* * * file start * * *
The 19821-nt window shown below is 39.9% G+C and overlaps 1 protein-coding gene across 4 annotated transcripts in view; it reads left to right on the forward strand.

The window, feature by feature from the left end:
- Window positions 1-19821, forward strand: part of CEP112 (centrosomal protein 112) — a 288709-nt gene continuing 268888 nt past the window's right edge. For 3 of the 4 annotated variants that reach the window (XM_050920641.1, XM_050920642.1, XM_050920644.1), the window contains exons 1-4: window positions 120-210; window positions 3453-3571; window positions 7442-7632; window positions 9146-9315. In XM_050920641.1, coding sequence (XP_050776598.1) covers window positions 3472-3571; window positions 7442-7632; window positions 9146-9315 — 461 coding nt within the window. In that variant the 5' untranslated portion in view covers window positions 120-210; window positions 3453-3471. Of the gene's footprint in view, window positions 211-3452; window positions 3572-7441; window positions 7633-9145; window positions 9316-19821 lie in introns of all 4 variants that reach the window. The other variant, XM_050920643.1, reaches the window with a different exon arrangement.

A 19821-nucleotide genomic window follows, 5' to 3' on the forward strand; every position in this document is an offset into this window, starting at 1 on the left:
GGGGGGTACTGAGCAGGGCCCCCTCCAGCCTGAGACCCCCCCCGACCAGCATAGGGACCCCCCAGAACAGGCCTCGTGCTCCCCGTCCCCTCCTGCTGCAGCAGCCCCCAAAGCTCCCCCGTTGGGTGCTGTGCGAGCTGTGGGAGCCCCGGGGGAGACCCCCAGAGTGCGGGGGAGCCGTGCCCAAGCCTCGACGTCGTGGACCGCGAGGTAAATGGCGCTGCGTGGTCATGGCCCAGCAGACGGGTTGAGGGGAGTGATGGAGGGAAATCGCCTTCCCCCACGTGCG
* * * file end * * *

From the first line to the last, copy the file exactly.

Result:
The 19821-nt window shown below is 39.9% G+C and overlaps 1 protein-coding gene across 4 annotated transcripts in view; it reads left to right on the forward strand.

The window, feature by feature from the left end:
- Window positions 1-19821, forward strand: part of CEP112 (centrosomal protein 112) — a 288709-nt gene continuing 268888 nt past the window's right edge. For 3 of the 4 annotated variants that reach the window (XM_050920641.1, XM_050920642.1, XM_050920644.1), the window contains exons 1-4: window positions 120-210; window positions 3453-3571; window positions 7442-7632; window positions 9146-9315. In XM_050920641.1, coding sequence (XP_050776598.1) covers window positions 3472-3571; window positions 7442-7632; window positions 9146-9315 — 461 coding nt within the window. In that variant the 5' untranslated portion in view covers window positions 120-210; window positions 3453-3471. Of the gene's footprint in view, window positions 211-3452; window positions 3572-7441; window positions 7633-9145; window positions 9316-19821 lie in introns of all 4 variants that reach the window. The other variant, XM_050920643.1, reaches the window with a different exon arrangement.

A 19821-nucleotide genomic window follows, 5' to 3' on the forward strand; every position in this document is an offset into this window, starting at 1 on the left:
GGGGGGTACTGAGCAGGGCCCCCTCCAGCCTGAGACCCCCCCCGACCAGCATAGGGACCCCCCAGAACAGGCCTCGTGCTCCCCGTCCCCTCCTGCTGCAGCAGCCCCCAAAGCTCCCCCGTTGGGTGCTGTGCGAGCTGTGGGAGCCCCGGGGGAGACCCCCAGAGTGCGGGGGAGCCGTGCCCAAGCCTCGACGTCGTGGACCGCGAGGTAAATGGCGCTGCGTGGTCATGGCCCAGCAGACGGGTTGAGGGGAGTGATGGAGGGAAATCGCCTTCCCCCACGTGCG